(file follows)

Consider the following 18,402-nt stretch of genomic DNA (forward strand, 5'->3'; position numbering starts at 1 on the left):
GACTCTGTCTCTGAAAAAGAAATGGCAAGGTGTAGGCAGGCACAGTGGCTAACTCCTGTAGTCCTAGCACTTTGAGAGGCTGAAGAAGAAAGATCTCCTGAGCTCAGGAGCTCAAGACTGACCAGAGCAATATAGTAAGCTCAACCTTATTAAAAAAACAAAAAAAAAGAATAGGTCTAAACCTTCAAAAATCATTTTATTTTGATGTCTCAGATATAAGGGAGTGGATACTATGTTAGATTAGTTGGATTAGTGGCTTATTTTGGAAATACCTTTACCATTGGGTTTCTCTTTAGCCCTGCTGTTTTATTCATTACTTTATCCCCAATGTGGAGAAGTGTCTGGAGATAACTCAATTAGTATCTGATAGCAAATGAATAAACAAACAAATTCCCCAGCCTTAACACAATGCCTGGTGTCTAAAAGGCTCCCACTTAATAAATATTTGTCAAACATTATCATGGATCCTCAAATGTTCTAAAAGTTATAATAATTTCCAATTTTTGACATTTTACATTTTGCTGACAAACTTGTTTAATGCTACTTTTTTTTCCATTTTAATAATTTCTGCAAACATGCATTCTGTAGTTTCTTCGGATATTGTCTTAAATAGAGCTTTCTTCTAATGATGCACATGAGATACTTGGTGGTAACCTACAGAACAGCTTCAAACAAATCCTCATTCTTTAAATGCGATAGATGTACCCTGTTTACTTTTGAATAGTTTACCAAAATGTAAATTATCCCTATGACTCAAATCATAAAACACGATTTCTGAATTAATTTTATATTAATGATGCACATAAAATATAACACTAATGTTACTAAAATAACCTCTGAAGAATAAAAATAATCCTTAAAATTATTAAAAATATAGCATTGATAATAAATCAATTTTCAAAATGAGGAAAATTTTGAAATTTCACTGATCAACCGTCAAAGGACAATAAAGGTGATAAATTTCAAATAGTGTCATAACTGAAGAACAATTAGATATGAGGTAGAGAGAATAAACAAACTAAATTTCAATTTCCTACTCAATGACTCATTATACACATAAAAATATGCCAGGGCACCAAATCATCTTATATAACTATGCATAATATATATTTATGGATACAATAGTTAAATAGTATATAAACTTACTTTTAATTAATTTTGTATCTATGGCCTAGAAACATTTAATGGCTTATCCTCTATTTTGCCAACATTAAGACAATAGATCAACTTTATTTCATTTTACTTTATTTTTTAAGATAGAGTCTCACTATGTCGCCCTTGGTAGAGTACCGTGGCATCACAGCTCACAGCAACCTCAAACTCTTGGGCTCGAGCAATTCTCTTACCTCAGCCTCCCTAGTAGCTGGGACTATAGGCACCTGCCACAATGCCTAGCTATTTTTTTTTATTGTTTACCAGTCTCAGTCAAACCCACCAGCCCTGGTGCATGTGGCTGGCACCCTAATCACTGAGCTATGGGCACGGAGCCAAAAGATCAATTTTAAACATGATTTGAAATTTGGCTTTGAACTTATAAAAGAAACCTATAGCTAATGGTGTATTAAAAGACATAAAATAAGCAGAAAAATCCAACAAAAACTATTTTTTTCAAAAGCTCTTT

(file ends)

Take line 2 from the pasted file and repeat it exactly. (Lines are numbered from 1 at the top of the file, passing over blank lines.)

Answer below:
GACTCTGTCTCTGAAAAAGAAATGGCAAGGTGTAGGCAGGCACAGTGGCTAACTCCTGTAGTCCTAGCACTTTGAGAGGCTGAAGAAGAAAGATCTCCTGAGCTCAGGAGCTCAAGACTGACCAGAGCAATATAGTAAGCTCAACCTTATTAAAAAAACAAAAAAAAAGAATAGGTCTAAACCTTCAAAAATCATTTTATTTTGATGTCTCAGATATAAGGGAGTGGATACTATGTTAGATTAGTTGGATTAGTGGCTTATTTTGGAAATACCTTTACCATTGGGTTTCTCTTTAGCCCTGCTGTTTTATTCATTACTTTATCCCCAATGTGGAGAAGTGTCTGGAGATAACTCAATTAGTATCTGATAGCAAATGAATAAACAAACAAATTCCCCAGCCTTAACACAATGCCTGGTGTCTAAAAGGCTCCCACTTAATAAATATTTGTCAAACATTATCATGGATCCTCAAATGTTCTAAAAGTTATAATAATTTCCAATTTTTGACATTTTACATTTTGCTGACAAACTTGTTTAATGCTACTTTTTTTTCCATTTTAATAATTTCTGCAAACATGCATTCTGTAGTTTCTTCGGATATTGTCTTAAATAGAGCTTTCTTCTAATGATGCACATGAGATACTTGGTGGTAACCTACAGAACAGCTTCAAACAAATCCTCATTCTTTAAATGCGATAGATGTACCCTGTTTACTTTTGAATAGTTTACCAAAATGTAAATTATCCCTATGACTCAAATCATAAAACACGATTTCTGAATTAATTTTATATTAATGATGCACATAAAATATAACACTAATGTTACTAAAATAACCTCTGAAGAATAAAAATAATCCTTAAAATTATTAAAAATATAGCATTGATAATAAATCAATTTTCAAAATGAGGAAAATTTTGAAATTTCACTGATCAACCGTCAAAGGACAATAAAGGTGATAAATTTCAAATAGTGTCATAACTGAAGAACAATTAGATATGAGGTAGAGAGAATAAACAAACTAAATTTCAATTTCCTACTCAATGACTCATTATACACATAAAAATATGCCAGGGCACCAAATCATCTTATATAACTATGCATAATATATATTTATGGATACAATAGTTAAATAGTATATAAACTTACTTTTAATTAATTTTGTATCTATGGCCTAGAAACATTTAATGGCTTATCCTCTATTTTGCCAACATTAAGACAATAGATCAACTTTATTTCATTTTACTTTATTTTTTAAGATAGAGTCTCACTATGTCGCCCTTGGTAGAGTACCGTGGCATCACAGCTCACAGCAACCTCAAACTCTTGGGCTCGAGCAATTCTCTTACCTCAGCCTCCCTAGTAGCTGGGACTATAGGCACCTGCCACAATGCCTAGCTATTTTTTTTTATTGTTTACCAGTCTCAGTCAAACCCACCAGCCCTGGTGCATGTGGCTGGCACCCTAATCACTGAGCTATGGGCACGGAGCCAAAAGATCAATTTTAAACATGATTTGAAATTTGGCTTTGAACTTATAAAAGAAACCTATAGCTAATGGTGTATTAAAAGACATAAAATAAGCAGAAAAATCCAACAAAAACTATTTTTTTCAAAAGCTCTTT